Must we always mirror context?

If we are only ever respecting our context, where does innovation come in? I don't think playing safe is the way to go on a site like this.

Our built environment is what it is because it was new and inventive at its time. If were always respecting and never changing then what we create is rather redundant in my opinion.






kevin toner
#5 Posted by kevin toner on 19 Dec 2012 at 15:23 PM
#4 SFL, interesting that the word mirror is used here.

An observation (or lesson) if I may:-

That's exactly what the existing building has been doing all along, but by mirroring the character of its most significant surroundings, not too dissimilar to Charlotte Ho. along a bit on the same side..., i.e. the original building addresses and adds to the majority of lower massing around the GOMA & then provides a mirrored massing to the rear street to answer the PO Building and the high (deeply channelled) Miller Street corridor. It’s part of our heritage and part of the conservation area that it obviously belongs to...,

You might call the original a naturally veritable Conservation Area Enhancement. Yet, it was designed ironically before the advent of the current CA. What’s going on?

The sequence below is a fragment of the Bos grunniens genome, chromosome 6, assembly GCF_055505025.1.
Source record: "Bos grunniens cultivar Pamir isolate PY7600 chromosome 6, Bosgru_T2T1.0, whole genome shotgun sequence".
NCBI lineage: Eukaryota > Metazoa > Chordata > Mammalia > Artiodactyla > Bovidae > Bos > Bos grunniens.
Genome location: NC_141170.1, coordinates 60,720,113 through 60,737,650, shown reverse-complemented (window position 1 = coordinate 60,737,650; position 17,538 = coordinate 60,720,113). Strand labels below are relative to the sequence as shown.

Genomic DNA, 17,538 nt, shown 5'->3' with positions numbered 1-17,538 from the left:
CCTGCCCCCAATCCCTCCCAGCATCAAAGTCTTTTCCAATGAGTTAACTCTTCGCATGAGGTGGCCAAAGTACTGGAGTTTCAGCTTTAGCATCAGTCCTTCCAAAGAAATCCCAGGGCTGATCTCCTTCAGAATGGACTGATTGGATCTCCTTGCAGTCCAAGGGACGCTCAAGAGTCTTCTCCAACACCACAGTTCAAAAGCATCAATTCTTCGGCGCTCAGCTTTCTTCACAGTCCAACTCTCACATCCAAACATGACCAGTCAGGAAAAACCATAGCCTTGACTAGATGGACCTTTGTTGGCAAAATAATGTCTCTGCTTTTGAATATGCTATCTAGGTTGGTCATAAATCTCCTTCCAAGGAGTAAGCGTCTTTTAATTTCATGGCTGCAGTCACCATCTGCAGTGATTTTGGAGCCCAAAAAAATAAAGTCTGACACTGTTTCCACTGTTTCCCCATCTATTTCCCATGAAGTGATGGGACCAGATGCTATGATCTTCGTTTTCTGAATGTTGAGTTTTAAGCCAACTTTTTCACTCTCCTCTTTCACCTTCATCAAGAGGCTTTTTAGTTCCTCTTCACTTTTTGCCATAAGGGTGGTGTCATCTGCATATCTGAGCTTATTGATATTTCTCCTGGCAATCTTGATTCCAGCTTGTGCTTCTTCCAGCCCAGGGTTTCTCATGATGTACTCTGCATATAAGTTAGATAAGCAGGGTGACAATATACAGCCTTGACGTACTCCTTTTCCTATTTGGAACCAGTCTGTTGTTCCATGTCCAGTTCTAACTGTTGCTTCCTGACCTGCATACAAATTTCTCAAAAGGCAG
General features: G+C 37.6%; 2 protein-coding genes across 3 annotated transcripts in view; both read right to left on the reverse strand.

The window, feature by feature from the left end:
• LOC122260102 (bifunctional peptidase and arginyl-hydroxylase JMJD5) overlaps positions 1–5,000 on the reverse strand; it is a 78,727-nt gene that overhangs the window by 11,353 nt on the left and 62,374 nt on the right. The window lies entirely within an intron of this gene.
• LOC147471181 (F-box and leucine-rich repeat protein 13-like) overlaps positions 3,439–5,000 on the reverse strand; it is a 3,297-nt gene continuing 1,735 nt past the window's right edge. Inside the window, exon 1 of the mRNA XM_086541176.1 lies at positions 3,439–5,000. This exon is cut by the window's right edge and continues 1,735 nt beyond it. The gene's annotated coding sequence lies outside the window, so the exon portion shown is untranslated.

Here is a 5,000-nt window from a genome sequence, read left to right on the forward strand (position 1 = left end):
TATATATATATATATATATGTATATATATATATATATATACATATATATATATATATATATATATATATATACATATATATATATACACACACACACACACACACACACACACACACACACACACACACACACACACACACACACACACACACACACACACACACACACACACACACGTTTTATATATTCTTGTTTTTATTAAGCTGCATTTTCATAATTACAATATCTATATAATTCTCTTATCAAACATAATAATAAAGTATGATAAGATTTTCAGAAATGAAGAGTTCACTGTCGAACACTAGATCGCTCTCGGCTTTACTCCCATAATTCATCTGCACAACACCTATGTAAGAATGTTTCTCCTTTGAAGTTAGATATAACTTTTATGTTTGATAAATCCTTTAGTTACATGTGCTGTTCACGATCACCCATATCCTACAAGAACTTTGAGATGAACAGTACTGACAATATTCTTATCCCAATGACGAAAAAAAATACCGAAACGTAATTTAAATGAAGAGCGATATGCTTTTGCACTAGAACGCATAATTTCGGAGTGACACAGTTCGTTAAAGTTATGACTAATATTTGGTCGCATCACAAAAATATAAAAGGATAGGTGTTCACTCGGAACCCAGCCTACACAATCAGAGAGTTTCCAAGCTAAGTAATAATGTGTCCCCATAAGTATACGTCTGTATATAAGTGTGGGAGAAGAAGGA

It is tremendously visionary and extremely respectful of the urban grain! So much so that the presence it’s offered on all three of its sides over the decades will be missed when it’s replaced...

Its replacement will redefine the urban complexity and richness of how a renowned square converges with its surrounding streets. Fine for Glassford Street, but not here on this part of Queen Street: poor show!

Who do we blame for this one?
wonky
#6 Posted by wonky on 19 Dec 2012 at 16:17 PM
Sandstone I agree with you to a certain extent. The problem is: architects and planners thought like that in the 60s..."we represent modernity, any nod to what went before is just pastiche, in fact the past just has to go- we are the gatekeepers of futurism...yadayadayada" Was the kind of attitude we got back then.
I am certainly not against innovation- the building across the road from this site is a 40s Art Deco design that was no doubt viewed similarly in its time...but I do think this might be a bit OTT in such a sensitive key juncture of the city...it smacks of big Ego starchitect not giving two hoots for contextuality..."Here look at me! Look how clever I am!"
I thought the previous sandstone design was more in keeping with the area.
I hope I'm wrong nevertheless and it is viewed with delight in a few years time and goes onto add to the aesthetic appeal of this part of the city.
Kevin
#7 Posted by Kevin on 19 Dec 2012 at 16:29 PM
I agree with #4.

The context referred to is in fact a hotch-potch of various styles (Queen St/Ingram St). It abuts one sandstone block, it replaces a 1960s concrete monolith, it stands across from another brutal concrete office block (Charlotte House) and points towards GOMA, the most important structure in this composition of buildings.